In his return to Las Vegas, Pacquiao signals fight vs. Broner won’t be last

Manny Pacquiao and Adrien “The Problem” Broner went face-to-face at the Copperfield Theatre at MGM Grand in Las Vegas on Wednesday, January 16, before they battle for the World Boxing Association (WBA) welterweight title on Saturday, January 19 at the MGM Grand Garden Area. | AJPress photo by Robert Macabagdal

LAS VEGAS — There is no sign that Manny Pacquiao’s fight on Saturday, January 19 will be his last.

In a sideline interview with reporters on Wednesday, January 16, the 40-year-old Filipino boxer teased that he won’t be shelving his sports career any time soon and could still go on for two to three more years.

However, he said it would not interfere with his duties as a senator in the Philippines.

“This is the real evidence of being passionate [about] the sport… I don’t need to continue boxing — I am a senator of the Republic of the Philippines, I have another job…I’m still focused on that job, but like I said, boxing is my passion and public service is my mission so I’m still here to keep on fighting,” Pacquiao said in an interview before the last press conference for the Saturday fight. “I want to put my name [at] the top…and be a winner until I retire.”

The fighter turned senator — the only eight-division world champion in the sport — will come out of his two-year hiatus on Saturday when he defends his World Boxing Association welterweight world title against 29-year-old Adrien Broner, a former four-division world champion. 

Filipino boxer Manny Pacquiao delivers remarks on Wednesday, January 16 at the MGM Grand during the last press conference ahead of his fight against 29-year-old former four-division world champion Adrien Broner (seated right). AJPress photo by Robert Macabagdal

Despite his age, Pacquiao (60-7-2, 39 KOs) sees the match as a challenge to prove that he hasn’t lost his luster.

After beating Jessie Vargas in his last U.S. fight in 2016, Pacquiao lost by unanimous decision against Australian Jeff Horn in 2017, but won through a technical knockout in his fight against Lucas Matthysse in Malaysia in 2018.

“It’s kind of a challenge for me because this is my first fight at the age of 40. I have something to prove,” he told reporters.

This training period has been an adjustment for him as it came with understanding his physical changes and taking longer recovery periods.

He added that “If the knock out come[s], it’ll come and we’ll grab that opportunity.”

Pacquiao also called it an honor to be back at the MGM, the site of his first fight in the U.S. back in 2001. Saturday will mark his 20th bout in Las Vegas and 70th overall. 

He made his grand arrival on Tuesday after spending weeks training at the Wild Card Boxing Club in Los Angeles.

Both Pacquiao and Broner, joined by their respective trainers and management, appeared at the final press conference on Wednesday, where they gave brief speeches about what to expect during the match.

Pacquiao sat on stage alongside co-trainers Buboy Fernandez and Freddie Roach, MP Promotions head Joe Ramos and strength and conditioning coach Justin Fortune.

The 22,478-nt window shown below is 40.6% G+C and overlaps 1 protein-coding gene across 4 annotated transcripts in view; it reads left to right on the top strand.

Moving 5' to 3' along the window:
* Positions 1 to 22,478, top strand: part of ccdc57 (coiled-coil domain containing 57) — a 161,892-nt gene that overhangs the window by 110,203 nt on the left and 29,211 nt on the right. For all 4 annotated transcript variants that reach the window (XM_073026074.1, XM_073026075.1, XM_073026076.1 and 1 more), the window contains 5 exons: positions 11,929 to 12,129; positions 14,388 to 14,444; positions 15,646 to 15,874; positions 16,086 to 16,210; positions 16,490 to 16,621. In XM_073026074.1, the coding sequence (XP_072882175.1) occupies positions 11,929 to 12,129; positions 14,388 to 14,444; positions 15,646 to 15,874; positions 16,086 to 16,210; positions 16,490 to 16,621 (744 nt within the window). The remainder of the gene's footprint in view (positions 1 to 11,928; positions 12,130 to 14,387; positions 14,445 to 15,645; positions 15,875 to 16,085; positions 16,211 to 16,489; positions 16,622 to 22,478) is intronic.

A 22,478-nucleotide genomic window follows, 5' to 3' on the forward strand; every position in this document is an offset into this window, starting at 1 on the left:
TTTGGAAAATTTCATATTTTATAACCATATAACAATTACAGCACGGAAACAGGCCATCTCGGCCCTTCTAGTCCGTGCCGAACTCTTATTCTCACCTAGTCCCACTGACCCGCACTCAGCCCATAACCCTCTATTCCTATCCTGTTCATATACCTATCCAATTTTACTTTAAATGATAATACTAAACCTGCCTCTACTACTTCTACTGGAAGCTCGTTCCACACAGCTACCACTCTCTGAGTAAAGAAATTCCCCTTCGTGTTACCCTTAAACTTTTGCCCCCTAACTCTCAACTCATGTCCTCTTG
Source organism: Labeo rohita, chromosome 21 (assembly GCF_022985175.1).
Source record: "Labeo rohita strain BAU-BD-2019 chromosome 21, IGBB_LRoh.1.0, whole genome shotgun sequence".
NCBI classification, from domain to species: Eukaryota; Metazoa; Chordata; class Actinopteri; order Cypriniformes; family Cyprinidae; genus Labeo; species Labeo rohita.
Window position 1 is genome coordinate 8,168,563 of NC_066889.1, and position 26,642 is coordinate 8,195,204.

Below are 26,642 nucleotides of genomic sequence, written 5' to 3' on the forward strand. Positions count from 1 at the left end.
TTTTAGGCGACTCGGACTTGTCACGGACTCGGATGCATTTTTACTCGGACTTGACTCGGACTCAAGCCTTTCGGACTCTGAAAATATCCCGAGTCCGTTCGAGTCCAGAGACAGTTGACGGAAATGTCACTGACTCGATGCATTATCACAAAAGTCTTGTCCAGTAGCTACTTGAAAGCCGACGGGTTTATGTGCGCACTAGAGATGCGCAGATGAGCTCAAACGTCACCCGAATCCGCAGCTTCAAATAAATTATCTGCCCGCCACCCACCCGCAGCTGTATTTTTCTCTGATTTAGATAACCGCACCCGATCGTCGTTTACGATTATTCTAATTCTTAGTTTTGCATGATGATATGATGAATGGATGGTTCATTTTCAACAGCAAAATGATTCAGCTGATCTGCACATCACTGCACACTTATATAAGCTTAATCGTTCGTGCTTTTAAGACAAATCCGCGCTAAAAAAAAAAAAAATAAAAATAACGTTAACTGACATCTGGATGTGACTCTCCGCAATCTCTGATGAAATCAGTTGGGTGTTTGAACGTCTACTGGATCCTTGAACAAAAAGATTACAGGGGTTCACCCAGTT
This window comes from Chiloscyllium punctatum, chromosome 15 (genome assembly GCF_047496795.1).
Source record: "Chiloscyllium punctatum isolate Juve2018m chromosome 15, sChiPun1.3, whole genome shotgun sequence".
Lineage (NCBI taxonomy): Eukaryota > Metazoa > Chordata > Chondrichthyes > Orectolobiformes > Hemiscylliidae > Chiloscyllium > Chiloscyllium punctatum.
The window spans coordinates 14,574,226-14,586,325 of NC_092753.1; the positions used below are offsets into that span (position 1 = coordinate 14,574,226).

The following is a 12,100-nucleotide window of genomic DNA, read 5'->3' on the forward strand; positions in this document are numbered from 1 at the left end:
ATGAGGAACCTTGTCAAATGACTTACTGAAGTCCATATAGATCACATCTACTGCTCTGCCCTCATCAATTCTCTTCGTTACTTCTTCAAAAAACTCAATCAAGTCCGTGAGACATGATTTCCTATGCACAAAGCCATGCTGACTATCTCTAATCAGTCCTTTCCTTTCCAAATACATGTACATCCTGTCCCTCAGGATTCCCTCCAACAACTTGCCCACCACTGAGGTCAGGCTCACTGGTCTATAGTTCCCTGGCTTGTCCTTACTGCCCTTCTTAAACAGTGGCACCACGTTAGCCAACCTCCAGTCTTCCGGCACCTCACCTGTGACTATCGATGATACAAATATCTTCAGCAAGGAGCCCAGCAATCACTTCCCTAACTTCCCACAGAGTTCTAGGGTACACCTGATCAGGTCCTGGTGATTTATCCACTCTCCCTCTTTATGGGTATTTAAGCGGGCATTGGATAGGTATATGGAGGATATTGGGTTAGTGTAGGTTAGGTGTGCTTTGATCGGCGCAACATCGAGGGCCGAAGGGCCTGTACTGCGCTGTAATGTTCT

Mayweather Promotions CEO Leonard Ellerbe said that Saturday is an opportunity for Broner (33-3-1, 24 KOs) to ”show what he’s all about.”

The 29-year-old enters the fight with 0-1-1 in his last two fights with a draw to Jessie Vargas in 2018, and a loss to Mikey Garcia in 2017.

“Look at my last five fights. I’ve fought world champion after world champion. I don’t duck any fights. I don’t care how many weight classes he’s won titles in,” Broner said.

Saturday, January 19 marks Manny Pacquiao’s 70th match, but he said turning 40 years old and his Senate career back in the Philippines won’t hinder his fighting. (AJPress photo by Robert Macabagdal)

He lamented that the focus of Saturday’s match has been diverted to talks about whether it could signal a rematch between Pacquiao and Floyd Mayweather.

“People are talking a lot about Pacquiao fighting Floyd Mayweather again, but I’m pretty sure Floyd is retired,” Broner said at the press conference. “I feel like people are trying to throw me to the wolves and overlook me.”

Pacquiao and Mayweather, who fought in 2015, had a chance encounter last week at the Los Angeles Clippers game during which Pacquiao was a guest for Filipino Heritage Night. Mayweather is reportedly slated to be ringside on Saturday, according to a report by the Philippine Star.

“We should give our best to the fans and make our fans satisfied,” Pacquiao said. “It’s going to be a good fight.”

After the prepared remarks, Boxing Hall of Fame analyst Al Bernstein conducted the question and answer portion with Pacquiao.

When the other team’s turn came, Broner and his trainer Kevin Cunningham refused to answer any questions. The younger boxer, however, has previously indicated that he is ready to beat a legend like Pacquiao.

“This is going to be a hell of a fight. I’ve trained so hard and I want everyone to know that I play around a lot, but when that bell rings, I’m going to be ready. I didn’t come here to lose or lay down,” Broner said during his remarks. “I came here to get this victory.”

Pacquiao and Broner will face off on Saturday, January 19 (Showtime PPV, 9 p.m. ET, 6 p.m. PT) at the MGM Grand Garden Arena.  (With reports from Robert Macabagdal / AJPress)

Christina M. Oriel

Christina M. Oriel is an award-winning editor and communications strategist based in Los Angeles with experience in content, strategy and branding for media ecosystems, inclusive fintech startups, small businesses and direct-to-consumer products.

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